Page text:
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    The total energy emitted could only roughly be the thermal energy in my post #11 above. The tiny cube of matter would cool off far too quickly to release any significant amount of fusion energy. The rate of the p-p process, as Ken alluded to in his post, is a very slow one. Thus, the time that this cube could possibly irradiate at the level of 10^16 watts would be something like 10^7/10^16=10^-9 seconds. Of course, what would actually happen is the cube would blow apart and release most of the energy, as Ken said, in the explosion and not in the radiation. If you could keep the 1mm hot via some external energy source then yes, it would be very dangerous. But in order to do so you would basically have to be pumping in the entire 10^16 watts of power as the energy reserve in that core is a tiny fraction of that. It is then this machine that is able to output 10^16 watts that is the dangerous article, and not this pin-prick sized version of the Sun's core.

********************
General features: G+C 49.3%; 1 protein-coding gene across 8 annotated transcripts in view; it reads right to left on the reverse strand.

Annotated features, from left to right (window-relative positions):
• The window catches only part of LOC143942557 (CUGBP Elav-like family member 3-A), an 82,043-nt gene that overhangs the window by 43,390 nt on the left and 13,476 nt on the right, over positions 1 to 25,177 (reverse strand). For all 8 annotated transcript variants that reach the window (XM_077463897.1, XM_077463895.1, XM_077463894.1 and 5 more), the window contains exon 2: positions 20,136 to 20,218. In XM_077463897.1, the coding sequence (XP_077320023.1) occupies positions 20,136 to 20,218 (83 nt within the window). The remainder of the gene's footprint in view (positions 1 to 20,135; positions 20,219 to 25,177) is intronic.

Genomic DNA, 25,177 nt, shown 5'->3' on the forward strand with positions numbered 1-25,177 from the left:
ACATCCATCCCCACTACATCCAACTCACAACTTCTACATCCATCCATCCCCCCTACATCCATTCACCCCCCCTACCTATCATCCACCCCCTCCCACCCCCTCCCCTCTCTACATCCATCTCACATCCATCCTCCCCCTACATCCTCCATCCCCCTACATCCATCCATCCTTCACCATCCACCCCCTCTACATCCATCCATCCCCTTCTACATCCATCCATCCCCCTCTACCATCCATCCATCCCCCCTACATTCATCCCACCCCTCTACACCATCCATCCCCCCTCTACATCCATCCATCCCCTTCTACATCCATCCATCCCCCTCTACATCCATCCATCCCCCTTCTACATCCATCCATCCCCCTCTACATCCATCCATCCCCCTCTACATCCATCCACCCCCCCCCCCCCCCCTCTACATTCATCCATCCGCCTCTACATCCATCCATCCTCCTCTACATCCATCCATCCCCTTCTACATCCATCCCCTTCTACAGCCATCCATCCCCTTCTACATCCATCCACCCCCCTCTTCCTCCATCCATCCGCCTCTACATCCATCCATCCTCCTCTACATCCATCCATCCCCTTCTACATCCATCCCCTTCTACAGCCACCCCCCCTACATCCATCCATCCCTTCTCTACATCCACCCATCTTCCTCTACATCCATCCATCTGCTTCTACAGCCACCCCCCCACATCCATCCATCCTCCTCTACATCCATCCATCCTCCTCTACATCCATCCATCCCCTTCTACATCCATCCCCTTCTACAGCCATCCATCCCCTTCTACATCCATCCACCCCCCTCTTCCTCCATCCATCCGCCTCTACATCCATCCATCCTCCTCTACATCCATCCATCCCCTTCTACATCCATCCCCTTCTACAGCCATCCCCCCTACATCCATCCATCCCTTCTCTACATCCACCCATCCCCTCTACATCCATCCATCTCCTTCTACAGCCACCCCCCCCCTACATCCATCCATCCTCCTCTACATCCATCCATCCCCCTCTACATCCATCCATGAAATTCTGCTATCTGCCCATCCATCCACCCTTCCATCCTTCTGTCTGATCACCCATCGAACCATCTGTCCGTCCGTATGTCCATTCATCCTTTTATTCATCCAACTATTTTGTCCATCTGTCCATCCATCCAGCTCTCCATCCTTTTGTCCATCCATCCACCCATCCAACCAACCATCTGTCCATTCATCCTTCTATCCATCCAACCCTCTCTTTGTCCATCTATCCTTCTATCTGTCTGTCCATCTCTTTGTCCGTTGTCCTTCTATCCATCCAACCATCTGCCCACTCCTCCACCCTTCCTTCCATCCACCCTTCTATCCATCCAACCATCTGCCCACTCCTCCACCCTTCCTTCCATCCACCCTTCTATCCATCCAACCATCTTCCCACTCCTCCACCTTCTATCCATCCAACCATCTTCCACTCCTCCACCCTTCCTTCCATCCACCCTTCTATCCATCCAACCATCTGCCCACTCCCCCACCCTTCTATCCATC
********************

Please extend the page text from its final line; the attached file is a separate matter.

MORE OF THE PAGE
19. Ken G

    Ken G 3,418
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    Yes that's the point exactly-- it would require a real bait-and-switch, like a con man's perpetual motion machine, to make that thing more dangerous than a small bomb.
     
  20. Drakkith

    Staff: Mentor

    Ahhh, thanks for that. I'd forgotten that you'd already calculated the energy.